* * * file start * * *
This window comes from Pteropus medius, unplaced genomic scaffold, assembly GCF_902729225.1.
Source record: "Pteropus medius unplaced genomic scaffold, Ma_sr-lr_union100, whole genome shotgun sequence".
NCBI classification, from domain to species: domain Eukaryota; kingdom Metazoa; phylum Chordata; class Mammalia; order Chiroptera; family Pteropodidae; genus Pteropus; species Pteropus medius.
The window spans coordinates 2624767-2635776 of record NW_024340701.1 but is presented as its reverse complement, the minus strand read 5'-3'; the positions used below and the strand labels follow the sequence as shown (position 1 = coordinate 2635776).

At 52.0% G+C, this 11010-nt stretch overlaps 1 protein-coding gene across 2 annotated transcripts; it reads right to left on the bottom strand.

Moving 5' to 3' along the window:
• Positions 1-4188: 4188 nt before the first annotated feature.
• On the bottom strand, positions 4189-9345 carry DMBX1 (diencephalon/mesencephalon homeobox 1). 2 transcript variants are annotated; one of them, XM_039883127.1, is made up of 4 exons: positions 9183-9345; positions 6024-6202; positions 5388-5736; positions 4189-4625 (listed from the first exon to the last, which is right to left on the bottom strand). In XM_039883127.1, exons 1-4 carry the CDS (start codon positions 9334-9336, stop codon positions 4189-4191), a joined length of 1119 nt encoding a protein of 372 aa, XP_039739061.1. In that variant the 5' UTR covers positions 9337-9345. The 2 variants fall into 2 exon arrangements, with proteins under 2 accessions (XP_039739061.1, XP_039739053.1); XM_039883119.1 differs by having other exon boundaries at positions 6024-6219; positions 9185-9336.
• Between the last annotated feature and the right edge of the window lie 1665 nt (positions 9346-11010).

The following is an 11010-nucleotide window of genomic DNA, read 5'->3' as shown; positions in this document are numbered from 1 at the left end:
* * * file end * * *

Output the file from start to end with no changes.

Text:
This window comes from Pteropus medius, unplaced genomic scaffold, assembly GCF_902729225.1.
Source record: "Pteropus medius unplaced genomic scaffold, Ma_sr-lr_union100, whole genome shotgun sequence".
NCBI classification, from domain to species: domain Eukaryota; kingdom Metazoa; phylum Chordata; class Mammalia; order Chiroptera; family Pteropodidae; genus Pteropus; species Pteropus medius.
The window spans coordinates 2624767-2635776 of record NW_024340701.1 but is presented as its reverse complement, the minus strand read 5'-3'; the positions used below and the strand labels follow the sequence as shown (position 1 = coordinate 2635776).

At 52.0% G+C, this 11010-nt stretch overlaps 1 protein-coding gene across 2 annotated transcripts; it reads right to left on the bottom strand.

Moving 5' to 3' along the window:
• Positions 1-4188: 4188 nt before the first annotated feature.
• On the bottom strand, positions 4189-9345 carry DMBX1 (diencephalon/mesencephalon homeobox 1). 2 transcript variants are annotated; one of them, XM_039883127.1, is made up of 4 exons: positions 9183-9345; positions 6024-6202; positions 5388-5736; positions 4189-4625 (listed from the first exon to the last, which is right to left on the bottom strand). In XM_039883127.1, exons 1-4 carry the CDS (start codon positions 9334-9336, stop codon positions 4189-4191), a joined length of 1119 nt encoding a protein of 372 aa, XP_039739061.1. In that variant the 5' UTR covers positions 9337-9345. The 2 variants fall into 2 exon arrangements, with proteins under 2 accessions (XP_039739061.1, XP_039739053.1); XM_039883119.1 differs by having other exon boundaries at positions 6024-6219; positions 9185-9336.
• Between the last annotated feature and the right edge of the window lie 1665 nt (positions 9346-11010).

The following is an 11010-nucleotide window of genomic DNA, read 5'->3' as shown; positions in this document are numbered from 1 at the left end: